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TOKYO – Sprinters, hurdles and other runners at the Tokyo Olympics have been smashing their previous times and, in many cases, setting new records for their events.
Records, as they say, are made to be broken. But do these athletes get a boost from the track itself?
“I’d say it’s a pretty fast track,” American hurdler Sydney McLaughlin said, minutes after she broke her world record.
“Of all the tracks I’ve raced, that track feels amazing,” said Kyron McMaster of the British Virgin Islands, who finished fourth in the men’s 400m hurdles. “It felt like my legs were spinning, it felt like there was no surface.”
That the Tokyo track feels “fast” is no accident.
The Italian company that created it, Mondo, has been working to improve racing surfaces since it built its first Olympic track for the Montreal Games in 1976.
The red and black track that Mondo built for the Tokyo Games is “the most technologically advanced running track in the world,” with the goal of “bringing human speed to levels never before achieved.” the company said.
The evolution of the running track
Olympians can feel a bit of energy in their stride when running on the track, and not just because they are elite athletes.
Modern tracks are designed to absorb the force of a runner’s stride and then return some of that energy when they lift their foot for the next stride, giving them an almost imperceptible bounce.
“It’s not like walking on hard concrete,” said John Eric Goff, a physics professor at the University of Lynchburg. “You feel a very slight but noticeable fluffiness.”
Decades ago, athletes ran on dirt tracks. But, Goff said, overuse by runners and severe weather damaged the tracks, making them impractical.
Since then, modern running tracks have evolved into highly engineered surfaces, often made of elastic materials such as rubber. “You’re trying to create a surface that allows a bit of grip, that allows an efficient return of energy and allows the athlete’s shoe to come off. [the surface] and not being stuck too long, “Goff said.
Enter the Mondotrack WS, the official track of the Tokyo Games.
It’s an updated version of the track Mondo made for the 2016 Rio Olympics.
The upper part of the track consists of semi-vulcanized rubber granules, which create a solid layer to help runners grip the surface. Underneath is a honeycomb-shaped backrest consisting of hexagonal air chambers that can be compressed in all directions and bounced with the forward motion of a runner.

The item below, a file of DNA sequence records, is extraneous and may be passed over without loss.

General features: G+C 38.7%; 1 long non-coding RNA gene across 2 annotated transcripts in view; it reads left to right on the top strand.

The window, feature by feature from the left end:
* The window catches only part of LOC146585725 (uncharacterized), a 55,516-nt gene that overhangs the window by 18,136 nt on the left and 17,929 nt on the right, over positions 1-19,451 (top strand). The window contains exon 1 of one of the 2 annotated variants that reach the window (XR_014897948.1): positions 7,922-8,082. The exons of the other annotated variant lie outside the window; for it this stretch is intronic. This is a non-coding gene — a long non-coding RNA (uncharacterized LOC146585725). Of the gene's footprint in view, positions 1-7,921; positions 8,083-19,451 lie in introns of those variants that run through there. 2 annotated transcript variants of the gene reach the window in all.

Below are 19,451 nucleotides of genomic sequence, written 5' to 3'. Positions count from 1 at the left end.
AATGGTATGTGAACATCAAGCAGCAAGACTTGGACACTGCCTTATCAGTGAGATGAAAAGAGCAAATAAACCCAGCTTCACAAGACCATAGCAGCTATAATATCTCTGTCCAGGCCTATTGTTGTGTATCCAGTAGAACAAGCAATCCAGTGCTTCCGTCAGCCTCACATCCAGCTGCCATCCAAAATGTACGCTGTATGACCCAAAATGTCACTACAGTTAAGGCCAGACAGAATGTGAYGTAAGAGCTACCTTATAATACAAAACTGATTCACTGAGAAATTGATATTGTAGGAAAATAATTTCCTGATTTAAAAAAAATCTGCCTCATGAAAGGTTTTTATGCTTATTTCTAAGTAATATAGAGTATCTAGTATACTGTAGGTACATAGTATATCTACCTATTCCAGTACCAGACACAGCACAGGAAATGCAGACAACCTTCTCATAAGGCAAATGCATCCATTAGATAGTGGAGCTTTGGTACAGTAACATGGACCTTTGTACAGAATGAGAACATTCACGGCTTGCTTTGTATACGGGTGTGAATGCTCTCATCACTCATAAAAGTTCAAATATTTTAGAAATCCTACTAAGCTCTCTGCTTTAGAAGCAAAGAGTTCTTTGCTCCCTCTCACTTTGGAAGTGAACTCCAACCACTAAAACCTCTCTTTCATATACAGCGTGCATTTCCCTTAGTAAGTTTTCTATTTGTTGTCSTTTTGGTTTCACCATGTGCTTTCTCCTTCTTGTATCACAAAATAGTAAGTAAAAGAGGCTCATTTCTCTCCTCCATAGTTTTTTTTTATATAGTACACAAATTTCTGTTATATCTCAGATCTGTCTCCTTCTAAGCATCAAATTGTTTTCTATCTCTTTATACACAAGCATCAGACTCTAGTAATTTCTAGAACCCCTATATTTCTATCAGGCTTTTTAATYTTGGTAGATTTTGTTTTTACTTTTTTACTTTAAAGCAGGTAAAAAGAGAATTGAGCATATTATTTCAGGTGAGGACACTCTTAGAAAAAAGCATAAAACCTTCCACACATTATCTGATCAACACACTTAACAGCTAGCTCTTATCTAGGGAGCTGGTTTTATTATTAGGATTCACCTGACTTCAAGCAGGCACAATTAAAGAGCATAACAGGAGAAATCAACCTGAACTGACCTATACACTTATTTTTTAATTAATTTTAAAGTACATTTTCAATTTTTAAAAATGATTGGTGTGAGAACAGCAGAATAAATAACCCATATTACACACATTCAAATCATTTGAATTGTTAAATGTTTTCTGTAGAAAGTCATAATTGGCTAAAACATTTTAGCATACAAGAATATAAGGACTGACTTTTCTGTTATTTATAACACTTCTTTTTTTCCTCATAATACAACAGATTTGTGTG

The track also features what the company calls “non-directional tessellation” – a patterned texture that reduces the need for runners to use nails and also helps improve drainage.
“It’s a pretty remarkable combination of physics, chemistry, and computer technology,” Goff said. “It’s a pretty remarkable track.”
What are the athletes saying
To gauge how fast this track really is, we spoke with athletes who participated in the fastest races of their events – the men’s and women’s 400m hurdles. World records were broken in both contests. Even the silver medalists ran times faster than previous world records.
“It was a fast track. I think that’s really what it comes down to. It really felt fast,” said US silver medalist Dalilah Muhammad.
It’s easy for a hurdler to know how fast a track is, Muhammad said, based on how easily the athlete reaches the number of steps he plans to take between obstacles. “And it was spot on, every hurdle. So I say, well, this is a fast track.”
McLaughlin, the US gold medalist, said she noticed a contrast between the Tokyo track and the track used for the US Olympic team events. “You can feel a bit of a difference. This is my first time. I think at Mondo this year. So I definitely felt a difference compared to Eugene, “he said.
But not all athletes attributed the record-setting races to the running surface alone.
“The track … it’s crazy. It’s a great track,” said Karsten Warholm of Norway, who demolished his own world record in about three-quarters of a second. “But I think it’s not just the track. I think it was the guys today too, you know.”
Rai Benjamin, the American hurdler who won silver behind Warholm, shares that perspective. It may be a great clue, he suggested, but something more special was also going on.
“It’s really smooth, it has a lot going for it. Don’t get me wrong, it’s a phenomenal track,” Benjamin said. “It’s nice to have a good track, but no one in history is going to go out and do what we just did now, ever. I don’t care who you are.”